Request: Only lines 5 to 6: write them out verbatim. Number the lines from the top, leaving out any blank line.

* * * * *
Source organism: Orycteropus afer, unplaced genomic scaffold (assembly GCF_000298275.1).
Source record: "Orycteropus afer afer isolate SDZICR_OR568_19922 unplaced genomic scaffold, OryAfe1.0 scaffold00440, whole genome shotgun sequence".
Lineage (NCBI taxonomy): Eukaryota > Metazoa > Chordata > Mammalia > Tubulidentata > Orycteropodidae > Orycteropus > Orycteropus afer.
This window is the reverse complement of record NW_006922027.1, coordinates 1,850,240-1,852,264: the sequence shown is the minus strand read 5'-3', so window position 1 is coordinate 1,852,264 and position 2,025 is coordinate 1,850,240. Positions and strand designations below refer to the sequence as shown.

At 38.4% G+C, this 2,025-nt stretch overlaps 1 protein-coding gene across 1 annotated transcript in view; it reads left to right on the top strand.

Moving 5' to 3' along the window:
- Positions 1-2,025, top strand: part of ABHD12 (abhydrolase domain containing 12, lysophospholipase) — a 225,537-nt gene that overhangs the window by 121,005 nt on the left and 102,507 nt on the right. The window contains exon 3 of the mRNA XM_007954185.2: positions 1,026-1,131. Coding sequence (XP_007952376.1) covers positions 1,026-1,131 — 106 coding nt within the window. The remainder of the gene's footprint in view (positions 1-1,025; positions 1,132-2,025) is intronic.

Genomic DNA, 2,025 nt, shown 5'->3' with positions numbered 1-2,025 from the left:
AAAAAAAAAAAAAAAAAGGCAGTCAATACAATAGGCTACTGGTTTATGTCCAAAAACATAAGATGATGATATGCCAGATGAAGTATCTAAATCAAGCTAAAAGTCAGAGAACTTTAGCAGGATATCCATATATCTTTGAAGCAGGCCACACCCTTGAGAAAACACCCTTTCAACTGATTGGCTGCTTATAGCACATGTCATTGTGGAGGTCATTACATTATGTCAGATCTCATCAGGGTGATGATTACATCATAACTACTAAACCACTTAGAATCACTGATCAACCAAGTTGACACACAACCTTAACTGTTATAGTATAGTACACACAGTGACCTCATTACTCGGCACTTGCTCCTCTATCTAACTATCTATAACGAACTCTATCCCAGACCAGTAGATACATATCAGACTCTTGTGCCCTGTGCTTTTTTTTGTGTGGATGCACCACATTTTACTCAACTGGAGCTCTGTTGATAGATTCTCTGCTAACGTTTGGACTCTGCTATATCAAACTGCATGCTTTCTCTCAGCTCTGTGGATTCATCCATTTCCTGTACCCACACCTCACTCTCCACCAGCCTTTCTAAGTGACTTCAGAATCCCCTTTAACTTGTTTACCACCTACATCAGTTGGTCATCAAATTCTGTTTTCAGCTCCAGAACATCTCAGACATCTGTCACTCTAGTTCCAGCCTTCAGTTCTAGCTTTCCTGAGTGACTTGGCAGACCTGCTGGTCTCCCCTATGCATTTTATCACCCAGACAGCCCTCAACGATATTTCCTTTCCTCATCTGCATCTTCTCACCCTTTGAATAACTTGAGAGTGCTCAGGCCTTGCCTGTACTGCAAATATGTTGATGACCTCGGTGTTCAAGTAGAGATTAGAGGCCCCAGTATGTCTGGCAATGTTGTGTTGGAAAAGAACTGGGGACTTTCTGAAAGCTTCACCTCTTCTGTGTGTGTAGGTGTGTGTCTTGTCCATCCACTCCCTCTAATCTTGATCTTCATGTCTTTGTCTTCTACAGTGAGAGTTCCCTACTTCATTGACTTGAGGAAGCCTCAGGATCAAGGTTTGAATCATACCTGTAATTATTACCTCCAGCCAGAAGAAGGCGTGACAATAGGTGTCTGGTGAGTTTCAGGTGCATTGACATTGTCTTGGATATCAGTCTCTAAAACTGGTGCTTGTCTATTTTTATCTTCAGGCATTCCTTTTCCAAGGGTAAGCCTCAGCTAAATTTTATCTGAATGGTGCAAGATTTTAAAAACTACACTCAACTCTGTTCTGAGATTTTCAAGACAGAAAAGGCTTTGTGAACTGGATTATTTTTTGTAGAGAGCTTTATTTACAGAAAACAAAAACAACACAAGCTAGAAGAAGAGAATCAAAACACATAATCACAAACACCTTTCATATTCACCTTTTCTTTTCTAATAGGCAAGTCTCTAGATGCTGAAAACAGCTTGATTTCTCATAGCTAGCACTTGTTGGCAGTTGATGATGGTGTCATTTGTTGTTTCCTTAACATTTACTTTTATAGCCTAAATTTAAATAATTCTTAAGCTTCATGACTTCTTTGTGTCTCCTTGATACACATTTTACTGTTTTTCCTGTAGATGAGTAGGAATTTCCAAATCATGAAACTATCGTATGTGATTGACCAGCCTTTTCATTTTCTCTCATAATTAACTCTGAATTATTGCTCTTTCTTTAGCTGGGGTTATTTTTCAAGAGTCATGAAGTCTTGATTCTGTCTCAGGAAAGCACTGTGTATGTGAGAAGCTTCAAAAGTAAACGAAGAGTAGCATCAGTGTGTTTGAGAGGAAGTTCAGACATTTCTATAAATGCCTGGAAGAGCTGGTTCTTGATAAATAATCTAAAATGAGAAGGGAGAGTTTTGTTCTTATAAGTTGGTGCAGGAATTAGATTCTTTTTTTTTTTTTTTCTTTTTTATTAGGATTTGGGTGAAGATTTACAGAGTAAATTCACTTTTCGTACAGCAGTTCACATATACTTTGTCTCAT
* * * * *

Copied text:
At 38.4% G+C, this 2,025-nt stretch overlaps 1 protein-coding gene across 1 annotated transcript in view; it reads left to right on the top strand.

Moving 5' to 3' along the window: